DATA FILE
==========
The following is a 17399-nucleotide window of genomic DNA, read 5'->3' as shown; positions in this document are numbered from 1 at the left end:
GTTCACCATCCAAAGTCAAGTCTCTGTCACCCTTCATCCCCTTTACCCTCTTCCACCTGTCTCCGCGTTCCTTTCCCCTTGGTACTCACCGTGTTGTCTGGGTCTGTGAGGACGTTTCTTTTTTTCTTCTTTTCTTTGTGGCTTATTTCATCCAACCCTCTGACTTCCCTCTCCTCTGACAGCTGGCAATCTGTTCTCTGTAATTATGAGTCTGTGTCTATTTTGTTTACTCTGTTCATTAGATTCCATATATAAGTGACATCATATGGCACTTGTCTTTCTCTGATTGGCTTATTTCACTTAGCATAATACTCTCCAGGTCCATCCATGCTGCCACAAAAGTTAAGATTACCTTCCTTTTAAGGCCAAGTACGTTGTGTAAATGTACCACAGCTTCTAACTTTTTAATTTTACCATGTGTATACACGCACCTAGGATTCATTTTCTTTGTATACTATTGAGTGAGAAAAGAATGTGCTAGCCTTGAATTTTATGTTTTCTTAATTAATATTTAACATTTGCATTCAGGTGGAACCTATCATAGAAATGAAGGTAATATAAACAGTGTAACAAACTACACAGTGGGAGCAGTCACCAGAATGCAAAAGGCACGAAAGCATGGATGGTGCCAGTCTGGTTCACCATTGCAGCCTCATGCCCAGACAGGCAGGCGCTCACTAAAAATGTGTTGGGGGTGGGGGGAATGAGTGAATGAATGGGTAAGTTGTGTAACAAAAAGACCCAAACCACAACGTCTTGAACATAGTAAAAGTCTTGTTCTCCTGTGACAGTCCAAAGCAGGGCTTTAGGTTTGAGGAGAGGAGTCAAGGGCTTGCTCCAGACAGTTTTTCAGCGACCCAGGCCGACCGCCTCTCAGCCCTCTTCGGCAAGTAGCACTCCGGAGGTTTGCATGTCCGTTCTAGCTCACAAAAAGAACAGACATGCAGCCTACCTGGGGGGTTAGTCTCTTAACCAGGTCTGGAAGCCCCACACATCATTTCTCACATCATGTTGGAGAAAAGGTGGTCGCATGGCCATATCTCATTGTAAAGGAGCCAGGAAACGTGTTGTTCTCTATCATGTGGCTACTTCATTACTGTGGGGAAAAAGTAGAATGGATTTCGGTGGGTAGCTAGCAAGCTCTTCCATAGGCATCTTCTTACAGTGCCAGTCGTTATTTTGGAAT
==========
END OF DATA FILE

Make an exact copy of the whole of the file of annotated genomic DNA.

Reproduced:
The following is a 17399-nucleotide window of genomic DNA, read 5'->3' as shown; positions in this document are numbered from 1 at the left end:
GTTCACCATCCAAAGTCAAGTCTCTGTCACCCTTCATCCCCTTTACCCTCTTCCACCTGTCTCCGCGTTCCTTTCCCCTTGGTACTCACCGTGTTGTCTGGGTCTGTGAGGACGTTTCTTTTTTTCTTCTTTTCTTTGTGGCTTATTTCATCCAACCCTCTGACTTCCCTCTCCTCTGACAGCTGGCAATCTGTTCTCTGTAATTATGAGTCTGTGTCTATTTTGTTTACTCTGTTCATTAGATTCCATATATAAGTGACATCATATGGCACTTGTCTTTCTCTGATTGGCTTATTTCACTTAGCATAATACTCTCCAGGTCCATCCATGCTGCCACAAAAGTTAAGATTACCTTCCTTTTAAGGCCAAGTACGTTGTGTAAATGTACCACAGCTTCTAACTTTTTAATTTTACCATGTGTATACACGCACCTAGGATTCATTTTCTTTGTATACTATTGAGTGAGAAAAGAATGTGCTAGCCTTGAATTTTATGTTTTCTTAATTAATATTTAACATTTGCATTCAGGTGGAACCTATCATAGAAATGAAGGTAATATAAACAGTGTAACAAACTACACAGTGGGAGCAGTCACCAGAATGCAAAAGGCACGAAAGCATGGATGGTGCCAGTCTGGTTCACCATTGCAGCCTCATGCCCAGACAGGCAGGCGCTCACTAAAAATGTGTTGGGGGTGGGGGGAATGAGTGAATGAATGGGTAAGTTGTGTAACAAAAAGACCCAAACCACAACGTCTTGAACATAGTAAAAGTCTTGTTCTCCTGTGACAGTCCAAAGCAGGGCTTTAGGTTTGAGGAGAGGAGTCAAGGGCTTGCTCCAGACAGTTTTTCAGCGACCCAGGCCGACCGCCTCTCAGCCCTCTTCGGCAAGTAGCACTCCGGAGGTTTGCATGTCCGTTCTAGCTCACAAAAAGAACAGACATGCAGCCTACCTGGGGGGTTAGTCTCTTAACCAGGTCTGGAAGCCCCACACATCATTTCTCACATCATGTTGGAGAAAAGGTGGTCGCATGGCCATATCTCATTGTAAAGGAGCCAGGAAACGTGTTGTTCTCTATCATGTGGCTACTTCATTACTGTGGGGAAAAAGTAGAATGGATTTCGGTGGGTAGCTAGCAAGCTCTTCCATAGGCATCTTCTTACAGTGCCAGTCGTTATTTTGGAAT